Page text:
Tag Archives: James D’Arcy

Review: Cloud Atlas (2012 Film)

Directed by: Tom Tykwer, Lana Wachowski, & Andy Wachowski.
Screenplay by: Tom Tykwer, Lana Wachowski, & Andy Wachowski.
Based on the novel by David Mitchell.

If you follow my reviews, you’ll know that I recently reviewed the novel Cloud Atlas (find that here). Having read the book, and given that a trailer for the film was what turned me onto reading it in the first place, I then set out to see the film. I found it to be an excellent adaptation, all things considered. Things were changed, sometimes significantly, but a straight translation would have been impossible to pull off. In every case I could see why they made the decisions they did and it made sense. This is a very unique movie, and not one you can watch casually. It will take a significant amount of brainpower just to follow the six different stories being presented simultaneously, let alone the various themes and recurring elements tying everything together. You may want to watch it a second time. Maybe more. For spoiler-free rundowns on the six interrelated stories, check out my review of the book. They didn’t change things enough to render them irrelevant, and I don’t really feel like reproducing them here. Oh! Except that Zachry is not a young boy in the film but instead is played by Tom Hanks.

First things first: I absolutely loved it. How much of that had to do with the fact that I enjoyed the book I cannot say, but I highly recommend both versions of this tale. That said, they are two very different experiences. The book, briefly, is structured as a Russian nested doll–six stories, each breaking off at the halfway point and the next beginning until you reach the last one, then revisiting each story in reverse order. Picture six loosely-connected novellas arranged chronologically, then each one opened to the middle and stacked on top of each other. While the film tells the same stories, its structurally more of a mosaic, cutting from era to era in such a way as to emphasize thematic parallels or moments of recurrence. For example, we cut from our dystopian-future tale where our heroes are running across a narrow bridge to the South Pacific where another character is racing through the rigging of a sailing clipper ship. A lot of subplots got cut and elements of the main plots were cut up or rearranged to streamline the flow and allow everything to happen within a reasonable runtime, and the entire ending of the Somni-451 tale was rewritten so that it better fit the thematic emphasis of the film. Additionally, whereas the reincarnation of a single “soul” across all six stories in the book was a minor theme, the film decided to make this a major element of the film and highlight it by casting the same actors in most/all (depending on the actor) of the stories. Thus the reincarnation theme links each character played by a particular person instead of the six protagonists. I have to say, this was a very risky decision on the part of the filmmakers, but for my money it paid off. I’ll say more about this when I talk about the actors and the makeup jobs.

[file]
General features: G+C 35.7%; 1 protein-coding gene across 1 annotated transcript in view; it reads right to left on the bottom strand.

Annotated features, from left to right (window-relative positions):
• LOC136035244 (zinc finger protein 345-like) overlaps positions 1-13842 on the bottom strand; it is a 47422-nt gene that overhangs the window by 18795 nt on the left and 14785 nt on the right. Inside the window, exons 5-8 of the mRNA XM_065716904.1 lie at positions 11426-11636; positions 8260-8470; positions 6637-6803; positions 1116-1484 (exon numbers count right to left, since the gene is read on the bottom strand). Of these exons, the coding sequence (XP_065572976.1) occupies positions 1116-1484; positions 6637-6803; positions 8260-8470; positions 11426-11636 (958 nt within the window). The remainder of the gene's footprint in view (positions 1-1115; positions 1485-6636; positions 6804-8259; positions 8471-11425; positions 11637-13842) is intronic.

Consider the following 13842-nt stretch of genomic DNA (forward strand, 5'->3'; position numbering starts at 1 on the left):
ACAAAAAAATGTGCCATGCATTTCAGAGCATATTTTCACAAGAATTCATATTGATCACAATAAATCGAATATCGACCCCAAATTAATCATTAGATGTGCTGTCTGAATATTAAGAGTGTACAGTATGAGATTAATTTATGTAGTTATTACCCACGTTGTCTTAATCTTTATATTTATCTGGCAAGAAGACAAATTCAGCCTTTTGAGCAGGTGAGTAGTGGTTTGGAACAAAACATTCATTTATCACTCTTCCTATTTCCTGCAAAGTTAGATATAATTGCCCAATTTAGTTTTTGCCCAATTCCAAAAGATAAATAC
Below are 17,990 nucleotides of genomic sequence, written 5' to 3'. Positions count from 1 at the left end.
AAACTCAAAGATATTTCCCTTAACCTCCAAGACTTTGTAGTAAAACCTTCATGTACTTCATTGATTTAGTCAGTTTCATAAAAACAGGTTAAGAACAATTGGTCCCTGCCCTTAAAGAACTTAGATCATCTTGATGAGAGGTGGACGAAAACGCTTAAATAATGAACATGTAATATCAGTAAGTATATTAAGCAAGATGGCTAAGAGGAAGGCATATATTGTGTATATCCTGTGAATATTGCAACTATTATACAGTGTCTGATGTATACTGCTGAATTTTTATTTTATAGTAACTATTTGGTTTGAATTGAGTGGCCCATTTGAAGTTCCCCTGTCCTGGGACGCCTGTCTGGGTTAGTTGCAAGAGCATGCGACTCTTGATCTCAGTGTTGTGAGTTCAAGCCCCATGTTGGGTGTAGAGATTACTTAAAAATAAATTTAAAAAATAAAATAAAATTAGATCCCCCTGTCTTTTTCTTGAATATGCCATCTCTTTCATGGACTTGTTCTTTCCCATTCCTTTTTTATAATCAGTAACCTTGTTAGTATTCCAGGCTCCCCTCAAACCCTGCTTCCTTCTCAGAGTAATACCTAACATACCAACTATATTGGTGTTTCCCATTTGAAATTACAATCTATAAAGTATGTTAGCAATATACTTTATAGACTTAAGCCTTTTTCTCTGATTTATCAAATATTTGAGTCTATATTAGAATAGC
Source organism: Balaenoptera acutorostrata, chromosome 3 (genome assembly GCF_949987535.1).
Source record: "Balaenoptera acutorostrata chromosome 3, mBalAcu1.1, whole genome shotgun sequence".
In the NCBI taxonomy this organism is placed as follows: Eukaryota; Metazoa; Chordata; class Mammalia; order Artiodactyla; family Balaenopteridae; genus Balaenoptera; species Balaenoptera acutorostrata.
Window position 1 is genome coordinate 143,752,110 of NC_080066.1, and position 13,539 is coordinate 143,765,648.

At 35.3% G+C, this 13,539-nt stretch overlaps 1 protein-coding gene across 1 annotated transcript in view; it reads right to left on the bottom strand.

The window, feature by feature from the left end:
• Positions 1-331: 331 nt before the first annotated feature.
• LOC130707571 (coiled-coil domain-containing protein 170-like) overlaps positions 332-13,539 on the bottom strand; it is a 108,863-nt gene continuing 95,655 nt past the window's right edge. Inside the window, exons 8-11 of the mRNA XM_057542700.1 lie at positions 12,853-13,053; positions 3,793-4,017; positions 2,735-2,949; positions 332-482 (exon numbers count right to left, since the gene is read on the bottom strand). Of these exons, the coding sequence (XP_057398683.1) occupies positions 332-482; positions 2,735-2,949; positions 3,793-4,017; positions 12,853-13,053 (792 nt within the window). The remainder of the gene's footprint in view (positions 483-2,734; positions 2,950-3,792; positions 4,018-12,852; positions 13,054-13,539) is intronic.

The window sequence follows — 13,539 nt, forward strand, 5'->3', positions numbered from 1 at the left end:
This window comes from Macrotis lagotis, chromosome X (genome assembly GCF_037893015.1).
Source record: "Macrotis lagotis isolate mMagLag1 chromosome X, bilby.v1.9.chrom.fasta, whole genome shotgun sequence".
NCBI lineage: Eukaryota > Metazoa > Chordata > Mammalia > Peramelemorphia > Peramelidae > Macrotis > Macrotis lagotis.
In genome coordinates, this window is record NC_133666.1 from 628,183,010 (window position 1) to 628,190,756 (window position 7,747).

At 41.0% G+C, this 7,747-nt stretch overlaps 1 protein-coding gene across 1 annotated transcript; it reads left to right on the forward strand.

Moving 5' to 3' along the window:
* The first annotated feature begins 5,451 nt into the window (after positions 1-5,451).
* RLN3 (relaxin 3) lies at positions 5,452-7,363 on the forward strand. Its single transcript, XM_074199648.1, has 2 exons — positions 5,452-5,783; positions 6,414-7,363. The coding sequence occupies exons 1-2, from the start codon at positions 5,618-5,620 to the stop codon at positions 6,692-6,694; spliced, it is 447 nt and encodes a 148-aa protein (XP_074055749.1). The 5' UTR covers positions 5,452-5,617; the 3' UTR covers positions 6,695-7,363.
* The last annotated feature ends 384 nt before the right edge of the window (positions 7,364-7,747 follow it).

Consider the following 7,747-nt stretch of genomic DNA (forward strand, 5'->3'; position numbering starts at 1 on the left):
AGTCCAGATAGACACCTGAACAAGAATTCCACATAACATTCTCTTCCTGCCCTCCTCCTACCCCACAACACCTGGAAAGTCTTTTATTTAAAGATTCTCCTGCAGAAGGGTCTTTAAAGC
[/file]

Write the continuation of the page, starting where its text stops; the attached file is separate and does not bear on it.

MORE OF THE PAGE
The performances from the various cast members were simply phenomenal. It takes a lot of skill to convincingly play one character in a film, let alone six unique and complicated characters….at the same time. A lot of credit is also due to the makeup department for the work they did, especially in turning changing actors/actresses sexes or white actors asian and vice versa. Turning the asian actresses white didn’t work quite as well–Doona Bae’s character in 1800s California looked very exotic, for example. She was incredibly beautiful, but I don’t think anyone would mistake her for fully caucasian. (Please understand this is not meant in any way to promote racism–the fact is that certain racial backgrounds come with distinct facial characteristics. Not better, not worse, just different. Everyone on board? Good, lets stop wasting time….) In fact, even if nothing else in this review grabs you, you should see this film just for Hugo Weaving (Lord of the Rings’ Elrond, The Matrix’s Agent Smith) as the tyrannical female head nurse at a retirement home.

This film is rated R, for good reason. There is some disturbing violent content that is a bit gory, the language is definitely R-rated (though not as bad as many other films I’ve seen), and there is some sexual content and nudity. I didn’t find it gratuitous, as in every case it served to advance the plot, enhance the worldbuilding or even evoke certain thematic elements, but viewers should be advised nonetheless.

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